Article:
We are getting a new park in Highland Park! It couldn’t be in a better location. What has been a ragged, fenced off vacant lot, at what is currently one of the “hippest” intersections in this very park-poor city, will finally become green, public space. We don’t know yet what will be inside the park (they are seeking public input), but the amenities that already exist outside the park will also contribute to its imminent success: bike lanes on York to and from the park (and The Bicycle Doctor right across the street if you are in need of any parts or repairs), Cafe de Leche right across the street (for a shot of caffeine or a delicious plachinta to take al fresco to enjoy), a busy art walk on the second Saturday of every month and increasingly vibrant street life all around the area.

How park poor is Los Angeles? According to a 2006 study by the Trust for Public Lands, we have only 4 acres per 1,000 residents (compared to the national standard set by the National Association of Recreation and Parks of 10 acres per 1,000 residents). To make matters worse, about one third of those acres are in large and remote parks — such as Griffith Park and Topanga State Park — that are not easily accessible to most residents, especially those who use public transit. In many parts of the city, there is virtually no open or green space. To help correct this, the LA Parks Foundation is partnering with the City of Los Angeles Recreation and Parks Department to build 50 new parks in the city, including this one at the corner of York and Avenue 50.

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Some things I would personally like to see included in the park:

  1. Lots of seating of different types: to encourage gathering, relaxing, reading, etc.
  2. Shade, of course: preferably in the form of trees
  3. Water fountains for people and dogs
  4. An air station to fill bike tires
  5. Some innovative play equipment for kids
  6. Low-water and native plantings: possibly as a demonstration garden to show people how they can rethink their own yards and gardens
  7. Bioswales and permeable surfaces that help to keep water and pollution out of the storm drains

 

Thanks to those who are helping to make this happen:

 

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Scenes from the Venice Garden Tour, May 2013

The Annual Venice Garden Tour was May 4th — almost a month ago. Yes, that is how long it takes me to download a few photos from my camera. It was a gorgeous day, spent with some favorite friends, with many plants in a full riot of bloom and some good food tossed in. For me, that adds up to the closest thing to perfection I can think of.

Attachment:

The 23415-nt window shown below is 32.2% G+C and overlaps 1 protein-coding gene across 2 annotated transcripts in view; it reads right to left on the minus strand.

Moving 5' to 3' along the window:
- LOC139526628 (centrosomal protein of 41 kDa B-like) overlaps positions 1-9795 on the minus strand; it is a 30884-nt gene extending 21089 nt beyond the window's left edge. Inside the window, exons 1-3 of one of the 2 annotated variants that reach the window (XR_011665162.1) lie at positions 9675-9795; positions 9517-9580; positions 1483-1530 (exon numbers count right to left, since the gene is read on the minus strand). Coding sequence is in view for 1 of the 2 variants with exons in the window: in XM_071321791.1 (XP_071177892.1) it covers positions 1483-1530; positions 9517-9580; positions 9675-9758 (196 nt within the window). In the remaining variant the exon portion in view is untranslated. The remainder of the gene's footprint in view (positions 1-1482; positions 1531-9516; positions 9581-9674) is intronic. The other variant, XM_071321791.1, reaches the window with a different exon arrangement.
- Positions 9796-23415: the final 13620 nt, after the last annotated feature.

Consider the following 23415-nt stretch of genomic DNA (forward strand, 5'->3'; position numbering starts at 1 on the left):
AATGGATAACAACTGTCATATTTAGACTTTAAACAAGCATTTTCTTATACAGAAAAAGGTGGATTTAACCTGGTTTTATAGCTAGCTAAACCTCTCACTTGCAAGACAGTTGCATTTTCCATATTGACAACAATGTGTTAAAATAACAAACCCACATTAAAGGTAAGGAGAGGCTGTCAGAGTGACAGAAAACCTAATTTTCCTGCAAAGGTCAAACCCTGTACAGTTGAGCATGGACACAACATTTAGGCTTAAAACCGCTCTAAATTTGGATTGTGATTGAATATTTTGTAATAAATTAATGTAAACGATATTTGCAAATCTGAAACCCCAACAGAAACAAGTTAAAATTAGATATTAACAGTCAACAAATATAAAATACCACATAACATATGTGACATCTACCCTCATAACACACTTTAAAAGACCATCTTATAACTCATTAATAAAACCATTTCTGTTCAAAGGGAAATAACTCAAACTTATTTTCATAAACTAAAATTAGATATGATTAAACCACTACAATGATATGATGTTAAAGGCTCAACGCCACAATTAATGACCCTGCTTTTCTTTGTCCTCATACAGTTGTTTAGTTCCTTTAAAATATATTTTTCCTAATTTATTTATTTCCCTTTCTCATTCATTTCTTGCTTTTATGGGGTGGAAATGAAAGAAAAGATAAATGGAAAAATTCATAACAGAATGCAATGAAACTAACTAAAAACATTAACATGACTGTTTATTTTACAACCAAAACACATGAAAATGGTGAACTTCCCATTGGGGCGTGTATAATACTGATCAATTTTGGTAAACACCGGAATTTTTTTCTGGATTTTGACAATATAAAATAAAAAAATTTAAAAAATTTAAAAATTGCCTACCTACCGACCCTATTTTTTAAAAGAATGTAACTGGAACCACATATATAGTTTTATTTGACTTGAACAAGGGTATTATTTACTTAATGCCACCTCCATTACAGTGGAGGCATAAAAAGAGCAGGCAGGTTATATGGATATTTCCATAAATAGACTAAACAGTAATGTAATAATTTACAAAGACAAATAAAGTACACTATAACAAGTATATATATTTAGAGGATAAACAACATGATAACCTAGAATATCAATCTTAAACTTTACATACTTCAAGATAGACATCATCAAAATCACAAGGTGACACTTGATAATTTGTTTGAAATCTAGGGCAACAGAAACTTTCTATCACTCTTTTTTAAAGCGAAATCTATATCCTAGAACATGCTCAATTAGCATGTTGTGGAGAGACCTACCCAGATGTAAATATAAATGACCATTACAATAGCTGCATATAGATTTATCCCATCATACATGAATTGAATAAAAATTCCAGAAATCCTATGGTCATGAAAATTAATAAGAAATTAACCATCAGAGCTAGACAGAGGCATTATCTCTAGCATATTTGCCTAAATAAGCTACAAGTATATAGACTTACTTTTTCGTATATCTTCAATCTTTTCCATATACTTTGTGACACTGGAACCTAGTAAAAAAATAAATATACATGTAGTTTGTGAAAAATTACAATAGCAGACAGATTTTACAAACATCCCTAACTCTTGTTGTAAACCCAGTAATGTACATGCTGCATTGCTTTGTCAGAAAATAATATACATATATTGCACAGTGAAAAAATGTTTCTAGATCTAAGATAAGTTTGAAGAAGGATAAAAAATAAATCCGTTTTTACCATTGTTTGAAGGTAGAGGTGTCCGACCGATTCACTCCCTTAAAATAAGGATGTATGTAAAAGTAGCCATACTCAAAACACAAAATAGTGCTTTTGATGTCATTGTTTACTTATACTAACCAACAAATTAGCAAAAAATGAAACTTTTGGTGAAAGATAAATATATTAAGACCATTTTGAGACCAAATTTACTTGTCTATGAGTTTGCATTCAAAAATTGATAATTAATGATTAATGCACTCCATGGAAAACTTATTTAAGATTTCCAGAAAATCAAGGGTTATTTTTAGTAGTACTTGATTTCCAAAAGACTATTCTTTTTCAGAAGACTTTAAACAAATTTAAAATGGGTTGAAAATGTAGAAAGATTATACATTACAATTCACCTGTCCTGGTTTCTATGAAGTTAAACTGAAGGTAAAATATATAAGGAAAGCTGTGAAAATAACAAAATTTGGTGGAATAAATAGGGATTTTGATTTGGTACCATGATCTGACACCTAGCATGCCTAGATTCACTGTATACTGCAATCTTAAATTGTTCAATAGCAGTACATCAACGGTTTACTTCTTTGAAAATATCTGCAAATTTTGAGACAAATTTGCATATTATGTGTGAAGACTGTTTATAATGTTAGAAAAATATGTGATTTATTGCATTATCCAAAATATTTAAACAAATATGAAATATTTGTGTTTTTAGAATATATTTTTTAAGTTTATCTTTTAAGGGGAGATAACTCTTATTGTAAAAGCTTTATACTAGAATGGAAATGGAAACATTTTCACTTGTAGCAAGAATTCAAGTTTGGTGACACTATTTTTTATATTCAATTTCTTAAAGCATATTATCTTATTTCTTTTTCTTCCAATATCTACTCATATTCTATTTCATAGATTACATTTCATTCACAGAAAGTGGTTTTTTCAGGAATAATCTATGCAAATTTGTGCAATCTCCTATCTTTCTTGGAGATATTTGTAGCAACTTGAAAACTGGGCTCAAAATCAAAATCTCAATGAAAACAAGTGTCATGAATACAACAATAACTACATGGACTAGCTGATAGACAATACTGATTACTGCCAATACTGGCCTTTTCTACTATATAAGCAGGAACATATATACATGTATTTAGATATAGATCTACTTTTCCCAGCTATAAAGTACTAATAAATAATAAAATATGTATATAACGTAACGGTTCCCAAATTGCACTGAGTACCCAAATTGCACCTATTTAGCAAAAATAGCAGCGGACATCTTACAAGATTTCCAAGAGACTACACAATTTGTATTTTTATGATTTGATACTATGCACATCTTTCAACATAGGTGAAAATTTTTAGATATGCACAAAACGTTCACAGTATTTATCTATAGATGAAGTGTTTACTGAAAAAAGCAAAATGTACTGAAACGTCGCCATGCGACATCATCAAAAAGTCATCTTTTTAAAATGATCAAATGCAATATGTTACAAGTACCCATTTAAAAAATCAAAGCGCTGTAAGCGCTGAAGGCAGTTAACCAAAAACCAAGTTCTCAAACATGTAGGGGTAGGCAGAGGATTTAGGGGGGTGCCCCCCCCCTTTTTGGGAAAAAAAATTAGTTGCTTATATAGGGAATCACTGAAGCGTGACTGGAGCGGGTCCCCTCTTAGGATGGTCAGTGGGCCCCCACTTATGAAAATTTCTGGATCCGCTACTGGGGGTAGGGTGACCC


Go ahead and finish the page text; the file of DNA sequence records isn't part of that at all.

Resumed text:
Here’s a smattering of images for you….

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One of the biggest Agave americana I have ever seen — at Jay Griffith’s studio

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Aloe striata in bloom, with Euphorbia tirucalli ‘Sticks on Fire’ in the background and some Muhlenbergia rigens (Deer Grass) just behind. A nice combination. Also at Jay Griffith’s studio.

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Succulents — and a Staghorn Fern — tucked into the trunk of a palm.

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More succulents climbing up the trunk of a palm.

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Tilandsia — air plants — tied to a grid mounted on a wall. We saw lots of this on the tour this year!

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More in the way of Tilandsia + grid + wall.

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Edibles everywhere. Homegrown fruits and veggies of all kinds.

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A vegetable garden on the parkway (the strip between the street and the sidewalk) with a sign inviting people to help themselves and pick whatever they need for their salad or sandwich.

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Beautiful color combination — a purple leaf plum interwoven with a bamboo and backlit.

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More color — the plum with various shades of cool green, variegated stripes and grey bark.

And a few more serene photos from the day…